How to Inflate Car Tiresby Contributor
Full-service gas stations are a thing of the past. You can't tell whether your tires need air by looking at them or even by kicking them. It's up to you to check and add air to your tires monthly.
Go to a gas station or garage that has pressurized air with a gauge.
Park your car so you can reach all four tires with the air hose.
Find the air-pressure specifications for your car's tires. Look for a sticker located on the driver's side doorjamb or in the glove box or trunk.
Unscrew the plastic cap on the air valve. Put it in your pocket so you don't lose it.
Check the air pressure using either your own tire-pressure gauge or the one on the gas station air pump. Press the gauge against the valve and hold it down firmly. If you hear a hissing noise, you are letting air out. Press down harder.
Add air as necessary. Press the air pump hose on the valve while squeezing the lever on the end of the hose.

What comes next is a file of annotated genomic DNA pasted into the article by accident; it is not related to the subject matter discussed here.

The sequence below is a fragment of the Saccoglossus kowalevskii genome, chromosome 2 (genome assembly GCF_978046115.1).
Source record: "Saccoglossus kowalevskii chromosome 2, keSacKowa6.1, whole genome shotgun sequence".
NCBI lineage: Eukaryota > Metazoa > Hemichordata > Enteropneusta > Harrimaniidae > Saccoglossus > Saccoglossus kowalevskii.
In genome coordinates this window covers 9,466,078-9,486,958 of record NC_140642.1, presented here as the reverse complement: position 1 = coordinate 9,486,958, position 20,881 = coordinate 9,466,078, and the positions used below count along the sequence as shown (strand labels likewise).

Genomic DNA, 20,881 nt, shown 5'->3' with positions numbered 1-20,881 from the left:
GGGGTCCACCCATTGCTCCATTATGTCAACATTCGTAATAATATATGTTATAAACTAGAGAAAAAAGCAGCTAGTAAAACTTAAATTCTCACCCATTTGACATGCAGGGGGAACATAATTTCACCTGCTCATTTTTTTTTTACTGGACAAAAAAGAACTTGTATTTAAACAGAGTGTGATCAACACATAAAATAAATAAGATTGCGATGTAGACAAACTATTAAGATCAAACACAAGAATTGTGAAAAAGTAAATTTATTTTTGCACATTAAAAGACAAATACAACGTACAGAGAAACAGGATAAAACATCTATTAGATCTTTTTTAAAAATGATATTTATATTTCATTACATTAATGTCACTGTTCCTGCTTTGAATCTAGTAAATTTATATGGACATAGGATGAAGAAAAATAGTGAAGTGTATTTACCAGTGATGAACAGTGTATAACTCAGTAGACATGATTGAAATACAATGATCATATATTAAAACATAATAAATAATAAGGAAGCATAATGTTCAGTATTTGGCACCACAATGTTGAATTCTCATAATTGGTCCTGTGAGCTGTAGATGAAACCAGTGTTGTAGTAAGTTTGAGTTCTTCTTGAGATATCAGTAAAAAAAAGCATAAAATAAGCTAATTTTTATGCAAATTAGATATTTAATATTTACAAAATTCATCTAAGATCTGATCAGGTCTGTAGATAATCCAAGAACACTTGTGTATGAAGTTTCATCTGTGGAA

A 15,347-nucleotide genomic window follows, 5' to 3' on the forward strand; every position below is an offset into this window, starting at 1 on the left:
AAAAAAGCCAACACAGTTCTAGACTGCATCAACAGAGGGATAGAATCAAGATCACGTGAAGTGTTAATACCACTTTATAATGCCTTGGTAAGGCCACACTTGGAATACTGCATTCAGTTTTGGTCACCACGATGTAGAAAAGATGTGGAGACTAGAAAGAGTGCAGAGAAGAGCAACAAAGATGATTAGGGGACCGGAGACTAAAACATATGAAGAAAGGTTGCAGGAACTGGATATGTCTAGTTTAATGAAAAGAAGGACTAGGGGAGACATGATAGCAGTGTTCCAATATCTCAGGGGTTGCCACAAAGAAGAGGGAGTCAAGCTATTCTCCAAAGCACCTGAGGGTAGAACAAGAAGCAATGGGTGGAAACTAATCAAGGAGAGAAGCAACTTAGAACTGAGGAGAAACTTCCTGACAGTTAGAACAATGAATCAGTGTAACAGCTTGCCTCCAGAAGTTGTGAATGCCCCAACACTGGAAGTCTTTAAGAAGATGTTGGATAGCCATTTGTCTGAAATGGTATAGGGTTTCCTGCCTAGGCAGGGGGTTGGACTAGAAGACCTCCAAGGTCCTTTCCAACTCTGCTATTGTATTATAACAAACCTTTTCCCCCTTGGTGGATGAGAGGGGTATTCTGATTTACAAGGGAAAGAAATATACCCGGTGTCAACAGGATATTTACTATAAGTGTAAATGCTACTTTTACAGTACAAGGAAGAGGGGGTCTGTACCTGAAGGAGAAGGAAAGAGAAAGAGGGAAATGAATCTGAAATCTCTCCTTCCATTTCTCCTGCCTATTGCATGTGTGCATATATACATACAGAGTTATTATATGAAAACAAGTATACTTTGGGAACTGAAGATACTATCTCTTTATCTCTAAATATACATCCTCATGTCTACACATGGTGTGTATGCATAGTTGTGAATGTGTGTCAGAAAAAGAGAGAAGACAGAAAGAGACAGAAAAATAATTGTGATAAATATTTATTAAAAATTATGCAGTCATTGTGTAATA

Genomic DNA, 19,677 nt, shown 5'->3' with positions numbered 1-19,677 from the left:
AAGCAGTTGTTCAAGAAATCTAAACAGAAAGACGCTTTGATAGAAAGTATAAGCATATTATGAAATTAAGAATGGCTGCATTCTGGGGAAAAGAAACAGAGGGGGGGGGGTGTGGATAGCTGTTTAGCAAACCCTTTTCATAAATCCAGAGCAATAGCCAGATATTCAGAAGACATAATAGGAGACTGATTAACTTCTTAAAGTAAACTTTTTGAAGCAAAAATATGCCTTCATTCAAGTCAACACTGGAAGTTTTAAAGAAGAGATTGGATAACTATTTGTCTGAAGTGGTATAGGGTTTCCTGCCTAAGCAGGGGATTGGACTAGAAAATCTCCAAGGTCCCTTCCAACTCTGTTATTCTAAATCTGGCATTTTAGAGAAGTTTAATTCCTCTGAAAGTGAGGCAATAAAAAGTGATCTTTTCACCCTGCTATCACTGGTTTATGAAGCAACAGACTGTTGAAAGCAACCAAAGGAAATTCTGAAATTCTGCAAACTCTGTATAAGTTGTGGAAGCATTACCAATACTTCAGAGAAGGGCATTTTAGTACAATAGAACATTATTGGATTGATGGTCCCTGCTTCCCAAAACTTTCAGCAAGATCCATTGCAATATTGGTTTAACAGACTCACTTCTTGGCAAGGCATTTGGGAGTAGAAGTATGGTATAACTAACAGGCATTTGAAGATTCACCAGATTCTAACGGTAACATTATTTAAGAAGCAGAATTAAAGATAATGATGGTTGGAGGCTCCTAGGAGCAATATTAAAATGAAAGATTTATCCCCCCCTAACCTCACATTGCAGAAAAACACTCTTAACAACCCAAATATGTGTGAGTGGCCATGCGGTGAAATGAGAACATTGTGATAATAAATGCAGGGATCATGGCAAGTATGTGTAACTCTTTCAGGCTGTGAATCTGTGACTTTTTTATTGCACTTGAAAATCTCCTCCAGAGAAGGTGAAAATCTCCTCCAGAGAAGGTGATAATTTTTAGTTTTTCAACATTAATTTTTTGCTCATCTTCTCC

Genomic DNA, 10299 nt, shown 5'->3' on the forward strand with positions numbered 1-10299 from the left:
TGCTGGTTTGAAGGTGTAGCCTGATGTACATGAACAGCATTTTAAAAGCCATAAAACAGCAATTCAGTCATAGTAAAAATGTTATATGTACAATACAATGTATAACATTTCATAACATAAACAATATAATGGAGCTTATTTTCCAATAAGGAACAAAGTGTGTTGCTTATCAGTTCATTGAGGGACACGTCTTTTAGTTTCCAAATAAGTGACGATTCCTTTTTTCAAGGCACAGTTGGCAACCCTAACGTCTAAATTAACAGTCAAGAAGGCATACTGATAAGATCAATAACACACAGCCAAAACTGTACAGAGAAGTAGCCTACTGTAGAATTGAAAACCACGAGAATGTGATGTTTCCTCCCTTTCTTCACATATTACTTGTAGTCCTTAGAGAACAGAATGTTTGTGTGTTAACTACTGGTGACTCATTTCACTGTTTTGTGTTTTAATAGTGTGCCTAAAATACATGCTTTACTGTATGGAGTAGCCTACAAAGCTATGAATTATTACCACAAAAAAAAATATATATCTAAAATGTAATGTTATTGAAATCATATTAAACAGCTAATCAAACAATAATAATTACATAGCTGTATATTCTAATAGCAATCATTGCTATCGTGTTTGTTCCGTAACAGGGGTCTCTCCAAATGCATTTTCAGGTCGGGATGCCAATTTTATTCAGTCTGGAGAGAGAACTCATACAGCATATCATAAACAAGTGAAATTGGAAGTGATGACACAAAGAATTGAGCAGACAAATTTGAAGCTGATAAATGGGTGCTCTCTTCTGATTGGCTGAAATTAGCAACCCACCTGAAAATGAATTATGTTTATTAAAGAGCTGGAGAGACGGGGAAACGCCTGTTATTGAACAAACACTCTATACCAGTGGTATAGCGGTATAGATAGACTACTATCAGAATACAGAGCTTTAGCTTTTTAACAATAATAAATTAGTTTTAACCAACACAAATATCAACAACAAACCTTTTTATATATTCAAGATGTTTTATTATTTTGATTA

Check the air pressure with your gauge, or use the one on the air pump hose.
Deflate the tires if you accidentally overfill them. Press down on the small needle in the center of the valve to let air out. Most tire-pressure gauges have a small knob for this purpose, but a fingernail or a pen will do the trick.
- check If a tire needs air every time you check, ask a tire shop to inspect it for a slow leak.
- check Keep a good-quality tire-pressure gauge in your car's glove box (a nice electronic one costs only about $20).
- check Don't forget to check your spare tire and add air as necessary.
- close Don't look at the tire's sidewall for air-pressure specifications, as it lists the maximum pressure for the tire.
- close Always use a tire-pressure gauge to get the right air pressure; you don't want to over- or underinflate your tires.